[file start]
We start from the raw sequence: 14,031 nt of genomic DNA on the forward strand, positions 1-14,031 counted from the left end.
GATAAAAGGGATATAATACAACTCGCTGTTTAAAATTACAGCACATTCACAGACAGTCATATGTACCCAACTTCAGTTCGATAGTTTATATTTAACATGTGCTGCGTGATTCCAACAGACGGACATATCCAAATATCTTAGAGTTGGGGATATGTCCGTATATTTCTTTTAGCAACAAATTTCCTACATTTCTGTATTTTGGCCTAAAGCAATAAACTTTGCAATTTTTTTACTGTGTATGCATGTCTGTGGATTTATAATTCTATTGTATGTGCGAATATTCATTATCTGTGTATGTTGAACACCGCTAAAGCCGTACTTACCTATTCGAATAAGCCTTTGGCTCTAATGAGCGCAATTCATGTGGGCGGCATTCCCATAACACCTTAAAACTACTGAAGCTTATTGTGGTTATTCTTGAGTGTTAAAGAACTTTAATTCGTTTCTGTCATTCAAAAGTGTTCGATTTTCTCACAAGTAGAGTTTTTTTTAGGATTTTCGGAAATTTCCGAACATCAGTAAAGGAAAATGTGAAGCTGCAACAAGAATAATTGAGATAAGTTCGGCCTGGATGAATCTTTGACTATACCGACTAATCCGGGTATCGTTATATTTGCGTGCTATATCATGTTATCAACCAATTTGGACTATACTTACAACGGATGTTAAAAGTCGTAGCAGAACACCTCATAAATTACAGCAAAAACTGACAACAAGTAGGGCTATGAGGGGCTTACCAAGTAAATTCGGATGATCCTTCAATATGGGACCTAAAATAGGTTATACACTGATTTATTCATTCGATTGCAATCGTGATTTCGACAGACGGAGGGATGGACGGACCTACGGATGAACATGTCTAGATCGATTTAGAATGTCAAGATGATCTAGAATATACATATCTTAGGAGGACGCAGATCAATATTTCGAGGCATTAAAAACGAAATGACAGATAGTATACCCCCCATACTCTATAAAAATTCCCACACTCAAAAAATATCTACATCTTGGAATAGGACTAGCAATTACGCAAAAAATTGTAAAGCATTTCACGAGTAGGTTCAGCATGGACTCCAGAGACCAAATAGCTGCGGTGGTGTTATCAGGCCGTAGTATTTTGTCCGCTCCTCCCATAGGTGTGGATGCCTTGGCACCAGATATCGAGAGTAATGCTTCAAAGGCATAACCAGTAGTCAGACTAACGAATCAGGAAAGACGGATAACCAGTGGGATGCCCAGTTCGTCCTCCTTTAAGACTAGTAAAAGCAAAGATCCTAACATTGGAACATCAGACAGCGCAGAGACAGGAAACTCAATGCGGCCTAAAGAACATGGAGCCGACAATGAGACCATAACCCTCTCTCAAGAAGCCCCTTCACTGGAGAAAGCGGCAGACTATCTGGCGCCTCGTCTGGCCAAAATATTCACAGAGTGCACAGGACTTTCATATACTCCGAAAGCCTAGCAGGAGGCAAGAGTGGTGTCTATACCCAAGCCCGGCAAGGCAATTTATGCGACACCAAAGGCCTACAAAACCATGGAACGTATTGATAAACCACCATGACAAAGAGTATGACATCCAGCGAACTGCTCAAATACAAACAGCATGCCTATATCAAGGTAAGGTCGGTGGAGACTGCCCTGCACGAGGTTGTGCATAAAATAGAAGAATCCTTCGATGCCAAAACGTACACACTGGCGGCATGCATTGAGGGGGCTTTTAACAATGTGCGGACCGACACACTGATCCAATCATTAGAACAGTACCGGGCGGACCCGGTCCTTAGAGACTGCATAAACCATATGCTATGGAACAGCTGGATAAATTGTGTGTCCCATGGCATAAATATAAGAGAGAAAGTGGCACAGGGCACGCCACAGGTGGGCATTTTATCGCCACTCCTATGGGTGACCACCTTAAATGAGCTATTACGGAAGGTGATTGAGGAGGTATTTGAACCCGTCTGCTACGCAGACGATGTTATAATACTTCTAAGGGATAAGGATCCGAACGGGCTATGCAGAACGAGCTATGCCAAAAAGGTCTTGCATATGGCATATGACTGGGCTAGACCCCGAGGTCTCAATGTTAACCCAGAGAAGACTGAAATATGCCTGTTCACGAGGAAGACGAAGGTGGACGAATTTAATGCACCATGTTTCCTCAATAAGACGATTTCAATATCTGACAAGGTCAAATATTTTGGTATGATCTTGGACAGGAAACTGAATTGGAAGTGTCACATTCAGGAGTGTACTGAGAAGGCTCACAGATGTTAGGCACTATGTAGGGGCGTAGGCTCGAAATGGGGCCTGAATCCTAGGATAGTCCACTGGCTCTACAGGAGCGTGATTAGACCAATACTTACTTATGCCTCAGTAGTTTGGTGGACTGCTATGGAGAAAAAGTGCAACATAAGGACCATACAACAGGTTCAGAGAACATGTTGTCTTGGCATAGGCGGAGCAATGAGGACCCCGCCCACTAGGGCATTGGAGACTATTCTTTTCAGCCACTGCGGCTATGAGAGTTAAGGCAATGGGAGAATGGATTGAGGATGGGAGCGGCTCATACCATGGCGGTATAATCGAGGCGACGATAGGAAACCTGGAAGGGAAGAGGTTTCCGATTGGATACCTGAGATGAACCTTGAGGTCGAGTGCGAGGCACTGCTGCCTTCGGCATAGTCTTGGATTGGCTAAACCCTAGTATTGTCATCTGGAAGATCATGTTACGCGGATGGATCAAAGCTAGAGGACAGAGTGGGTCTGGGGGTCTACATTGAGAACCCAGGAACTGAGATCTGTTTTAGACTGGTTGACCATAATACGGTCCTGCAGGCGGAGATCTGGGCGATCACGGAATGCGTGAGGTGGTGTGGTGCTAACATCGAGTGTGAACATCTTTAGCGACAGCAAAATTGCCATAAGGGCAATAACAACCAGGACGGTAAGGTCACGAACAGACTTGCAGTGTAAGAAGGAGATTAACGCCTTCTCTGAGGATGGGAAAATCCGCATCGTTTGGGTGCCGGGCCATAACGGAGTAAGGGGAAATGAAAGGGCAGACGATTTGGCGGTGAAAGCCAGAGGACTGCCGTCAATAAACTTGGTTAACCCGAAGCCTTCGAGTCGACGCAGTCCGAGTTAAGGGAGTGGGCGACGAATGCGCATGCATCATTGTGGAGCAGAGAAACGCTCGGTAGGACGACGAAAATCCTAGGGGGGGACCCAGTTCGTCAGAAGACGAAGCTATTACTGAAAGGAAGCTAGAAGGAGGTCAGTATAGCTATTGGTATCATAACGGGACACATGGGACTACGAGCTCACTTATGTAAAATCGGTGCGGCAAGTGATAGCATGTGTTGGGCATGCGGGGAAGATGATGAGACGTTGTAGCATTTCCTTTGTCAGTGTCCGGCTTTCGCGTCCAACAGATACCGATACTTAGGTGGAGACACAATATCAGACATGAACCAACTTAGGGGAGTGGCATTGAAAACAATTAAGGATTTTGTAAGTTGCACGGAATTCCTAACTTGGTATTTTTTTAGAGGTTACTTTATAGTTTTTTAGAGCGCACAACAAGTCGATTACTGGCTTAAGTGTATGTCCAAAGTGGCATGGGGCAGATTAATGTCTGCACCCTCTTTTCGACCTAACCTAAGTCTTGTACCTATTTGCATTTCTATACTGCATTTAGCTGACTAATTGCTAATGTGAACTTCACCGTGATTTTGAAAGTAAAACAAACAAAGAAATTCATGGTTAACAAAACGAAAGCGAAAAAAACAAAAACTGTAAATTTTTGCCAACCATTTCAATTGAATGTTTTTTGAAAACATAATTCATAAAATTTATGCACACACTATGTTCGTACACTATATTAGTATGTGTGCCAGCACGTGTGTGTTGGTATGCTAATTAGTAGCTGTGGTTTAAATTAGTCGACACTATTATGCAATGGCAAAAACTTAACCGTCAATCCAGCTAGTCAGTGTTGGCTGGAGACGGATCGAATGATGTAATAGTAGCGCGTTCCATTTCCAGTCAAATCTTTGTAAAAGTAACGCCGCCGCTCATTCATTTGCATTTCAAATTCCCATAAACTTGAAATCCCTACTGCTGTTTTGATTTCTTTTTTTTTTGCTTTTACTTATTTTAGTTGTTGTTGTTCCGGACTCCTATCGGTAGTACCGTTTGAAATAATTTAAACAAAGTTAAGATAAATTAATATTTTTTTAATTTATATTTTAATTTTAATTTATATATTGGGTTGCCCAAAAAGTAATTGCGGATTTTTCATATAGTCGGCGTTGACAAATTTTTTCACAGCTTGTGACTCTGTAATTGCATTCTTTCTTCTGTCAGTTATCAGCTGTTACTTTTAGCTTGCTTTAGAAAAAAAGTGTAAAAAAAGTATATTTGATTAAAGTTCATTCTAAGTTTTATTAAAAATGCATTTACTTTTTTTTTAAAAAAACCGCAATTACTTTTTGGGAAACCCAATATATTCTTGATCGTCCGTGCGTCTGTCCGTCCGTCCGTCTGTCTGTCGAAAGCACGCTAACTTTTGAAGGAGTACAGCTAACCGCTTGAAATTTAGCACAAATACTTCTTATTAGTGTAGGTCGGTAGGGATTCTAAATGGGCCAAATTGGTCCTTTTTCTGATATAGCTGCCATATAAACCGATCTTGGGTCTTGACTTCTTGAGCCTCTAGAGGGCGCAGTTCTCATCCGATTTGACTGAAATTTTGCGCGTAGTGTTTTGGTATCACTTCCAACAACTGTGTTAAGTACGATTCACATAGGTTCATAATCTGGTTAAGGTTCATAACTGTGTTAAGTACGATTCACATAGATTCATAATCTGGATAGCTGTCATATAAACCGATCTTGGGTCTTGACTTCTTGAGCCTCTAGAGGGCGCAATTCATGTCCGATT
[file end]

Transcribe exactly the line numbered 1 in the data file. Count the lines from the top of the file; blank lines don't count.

We start from the raw sequence: 14,031 nt of genomic DNA on the forward strand, positions 1-14,031 counted from the left end.